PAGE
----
Kids On Board

Kids On Board Apr 23, 2019
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Preparing your children for boating

A few years ago I presented a column with information on how to keep your children active and safe on board your boat and how to help them develop a sense of safe boating.

What about preparing your children for the boating experience and lifestyle? What can we do to prepare them in the first place so they can confidently go boating for the first time and be confident around water early on?

What would a safe boating guide for children look like? Since safety on board should be our first priority, what can we do to make our children boat-proof?

The number one concern around boats is always drowning, while the number two concern for children is falling. Tied up in both of these is the use of PFDs.

While the latest Canadian Drowning Report from the Lifesaving Society of Canada shows drownings are declining, it is still a major concern on board boats.  An average of around 60 people each year lose their lives in Canada to drowning while they are boating, or fishing from a boat. The statistics are heavily tilted towards adults.  I wonder however, if they were taught as children, would they become safer adults.


Children, up to the time they can learn to swim, must be actively supervised at all times around water. And even though toddlers can be taught basic motor skills, they cannot comprehend safety. Once children learn to swim they must still be supervised until they gain confidence and ability.

Knowing how to swim and being comfortable in and around the water, is the number one key for children. Boating and all the activities associated with it, take place at or near the water. It only makes sense to make sure your kids are comfortable around the water and know how to swim.

Teaching them yourself is better than nothing, but a professional instructor will help your young children overcome any natural fear they might have of the water.  You can start them early at home with a small outdoor pool. Make sure they are not afraid to put their head under water and know how to follow bubbles to the surface if they should accidently end up underwater.

Even a simple relaxed swim stroke will propel them if they have to move through the water and these are easily taught. Swimming lessons are available almost everywhere and in every season. Besides water safety, a professional instructor will involve your children with games and quizzes that help them understand everything about being safe in the water.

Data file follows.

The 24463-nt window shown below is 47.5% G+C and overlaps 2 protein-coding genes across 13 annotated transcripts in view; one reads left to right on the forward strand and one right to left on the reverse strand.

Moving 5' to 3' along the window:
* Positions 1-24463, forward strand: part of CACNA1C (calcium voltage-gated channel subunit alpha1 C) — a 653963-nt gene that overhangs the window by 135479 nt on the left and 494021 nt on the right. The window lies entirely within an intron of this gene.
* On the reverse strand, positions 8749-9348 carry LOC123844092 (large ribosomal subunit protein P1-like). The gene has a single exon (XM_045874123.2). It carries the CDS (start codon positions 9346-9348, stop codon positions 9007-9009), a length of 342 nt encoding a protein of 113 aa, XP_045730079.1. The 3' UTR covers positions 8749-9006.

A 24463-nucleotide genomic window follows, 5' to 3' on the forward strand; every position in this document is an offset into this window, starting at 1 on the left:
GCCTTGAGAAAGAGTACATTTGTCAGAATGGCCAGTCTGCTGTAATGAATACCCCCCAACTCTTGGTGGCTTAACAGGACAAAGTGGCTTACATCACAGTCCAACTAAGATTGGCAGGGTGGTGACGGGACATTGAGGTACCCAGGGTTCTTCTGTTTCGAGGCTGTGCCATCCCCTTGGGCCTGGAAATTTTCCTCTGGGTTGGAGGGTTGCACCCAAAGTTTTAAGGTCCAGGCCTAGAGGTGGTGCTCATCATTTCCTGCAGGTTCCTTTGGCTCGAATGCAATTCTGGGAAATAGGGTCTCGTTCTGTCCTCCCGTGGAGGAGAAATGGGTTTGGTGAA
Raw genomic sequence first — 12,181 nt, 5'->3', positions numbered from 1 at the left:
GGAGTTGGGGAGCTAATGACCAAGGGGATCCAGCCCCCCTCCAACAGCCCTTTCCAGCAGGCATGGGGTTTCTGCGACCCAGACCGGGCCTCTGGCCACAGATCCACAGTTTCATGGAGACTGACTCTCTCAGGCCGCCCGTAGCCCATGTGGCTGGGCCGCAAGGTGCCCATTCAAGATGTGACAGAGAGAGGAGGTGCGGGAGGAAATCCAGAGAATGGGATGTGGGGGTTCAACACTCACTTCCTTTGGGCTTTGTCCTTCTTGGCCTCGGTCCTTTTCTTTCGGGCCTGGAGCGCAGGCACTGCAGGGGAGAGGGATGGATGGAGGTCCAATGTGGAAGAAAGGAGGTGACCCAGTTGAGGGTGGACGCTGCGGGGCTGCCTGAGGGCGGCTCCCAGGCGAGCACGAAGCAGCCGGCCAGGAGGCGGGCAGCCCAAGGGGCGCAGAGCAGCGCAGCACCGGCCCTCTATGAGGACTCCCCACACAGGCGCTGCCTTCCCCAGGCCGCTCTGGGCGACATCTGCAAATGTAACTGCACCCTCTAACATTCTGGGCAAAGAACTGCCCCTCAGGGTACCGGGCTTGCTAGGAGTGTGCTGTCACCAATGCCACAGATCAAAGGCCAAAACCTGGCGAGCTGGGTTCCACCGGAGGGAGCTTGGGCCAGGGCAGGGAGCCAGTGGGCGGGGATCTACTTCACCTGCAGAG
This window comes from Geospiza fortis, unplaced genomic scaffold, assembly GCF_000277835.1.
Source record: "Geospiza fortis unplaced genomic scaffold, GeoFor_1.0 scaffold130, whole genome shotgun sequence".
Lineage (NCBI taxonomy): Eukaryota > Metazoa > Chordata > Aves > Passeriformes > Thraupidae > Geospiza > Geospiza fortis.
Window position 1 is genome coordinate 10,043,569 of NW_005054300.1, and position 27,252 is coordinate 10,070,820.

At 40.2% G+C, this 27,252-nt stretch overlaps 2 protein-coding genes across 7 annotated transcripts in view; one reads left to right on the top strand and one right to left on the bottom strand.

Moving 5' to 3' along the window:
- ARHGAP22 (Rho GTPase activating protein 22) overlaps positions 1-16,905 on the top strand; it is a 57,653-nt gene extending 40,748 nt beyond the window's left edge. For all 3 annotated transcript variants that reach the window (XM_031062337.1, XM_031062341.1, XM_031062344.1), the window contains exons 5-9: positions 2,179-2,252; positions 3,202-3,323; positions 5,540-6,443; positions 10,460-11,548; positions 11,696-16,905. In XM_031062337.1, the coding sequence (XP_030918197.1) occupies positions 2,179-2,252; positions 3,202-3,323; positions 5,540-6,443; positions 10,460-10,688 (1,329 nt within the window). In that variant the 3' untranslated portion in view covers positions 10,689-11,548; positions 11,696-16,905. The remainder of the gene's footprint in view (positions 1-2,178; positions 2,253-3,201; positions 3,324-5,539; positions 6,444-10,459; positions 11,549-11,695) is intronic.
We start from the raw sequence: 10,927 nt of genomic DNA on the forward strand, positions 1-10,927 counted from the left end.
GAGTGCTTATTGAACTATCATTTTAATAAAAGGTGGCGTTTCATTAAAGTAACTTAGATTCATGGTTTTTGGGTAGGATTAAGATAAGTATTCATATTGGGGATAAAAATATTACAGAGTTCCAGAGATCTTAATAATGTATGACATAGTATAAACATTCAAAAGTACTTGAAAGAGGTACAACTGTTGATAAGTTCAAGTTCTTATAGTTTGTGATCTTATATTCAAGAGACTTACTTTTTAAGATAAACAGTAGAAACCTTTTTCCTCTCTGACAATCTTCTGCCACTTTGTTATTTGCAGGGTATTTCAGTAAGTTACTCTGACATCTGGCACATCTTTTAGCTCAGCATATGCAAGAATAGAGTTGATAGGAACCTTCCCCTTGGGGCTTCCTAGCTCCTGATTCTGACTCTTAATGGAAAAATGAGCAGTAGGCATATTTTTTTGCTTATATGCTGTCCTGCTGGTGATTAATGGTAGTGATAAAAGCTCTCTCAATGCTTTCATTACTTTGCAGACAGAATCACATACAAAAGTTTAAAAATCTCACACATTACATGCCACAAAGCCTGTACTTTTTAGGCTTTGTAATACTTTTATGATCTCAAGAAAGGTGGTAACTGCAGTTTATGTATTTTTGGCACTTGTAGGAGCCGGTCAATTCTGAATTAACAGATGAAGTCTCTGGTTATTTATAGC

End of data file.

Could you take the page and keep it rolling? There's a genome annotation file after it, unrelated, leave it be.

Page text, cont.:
PFD Wear

The previous column suggested that children should be able to help choose their own PFD, and they would thus be more likely to wear it. It should fit properly and shouldn’t come up off their shoulders by more than an inch when they are in the water.

Be careful with toddlers and babies. Their head weighs considerably more as a percentage of their body weight than older children. Their life jacket may flip them over. Be sure you supervise them closely in and near the water.

Drowning statistics show that 82 per cent of the boating related drowning deaths occur when people do not wear their PFDs. Young children should be taught that it is important that they have their PFD on them at all times. Make it a source of pride for them to wear their PFD. They should learn that their PFD goes on before they get near the water or onto the dock or the boat.

The Drowning Report shows that most of the children who drown are unsupervised, or are being supervised by another minor, or the adult supervisor is otherwise distracted, and the children are not wearing a PFD. With lessons, adult supervision and PFDs your children will be safe around the water.

Other Guidelines

With swimming and PFD wearing out of the way, it’s time to teach children a few other guidelines so that they will understand how to act on their own boat and any other boat they visit. These guidelines will help them understand what to do and will reduce that chance that they panic in an emergency.

It should be explained that they need to locate a seat and stay in it while the boat is underway unless they speak with an adult and have supervision to move. They can be assigned simple tasks to help prepare the boat to leave the dock but they must understand to return to their seat once the boat is underway.

Prior to taking your first trip in the boat with a young child, spend some time on board at the dock.  You can teach them the parts of the boat and the directions – bow, stern, port, starboard, forward, abeam and aft – as these are important for them to know.

Teach them where the safety gear is and how to use it as they gain capability and responsibility and ensure they understand that items like the VHF radio, emergency signaling devices, and flares are not toys. Teach them emergency procedures as they can absorb them and answer all their questions so they don’t ask them during a real emergency.

You can also explain to them that during an emergency your voice may be tense and you may be on edge and that it doesn’t mean they have done something wrong. Tell them that everyone, including them, must follow instructions.

The aim of everything you do is to make them confident and safe in and around the boat.

By Mark King

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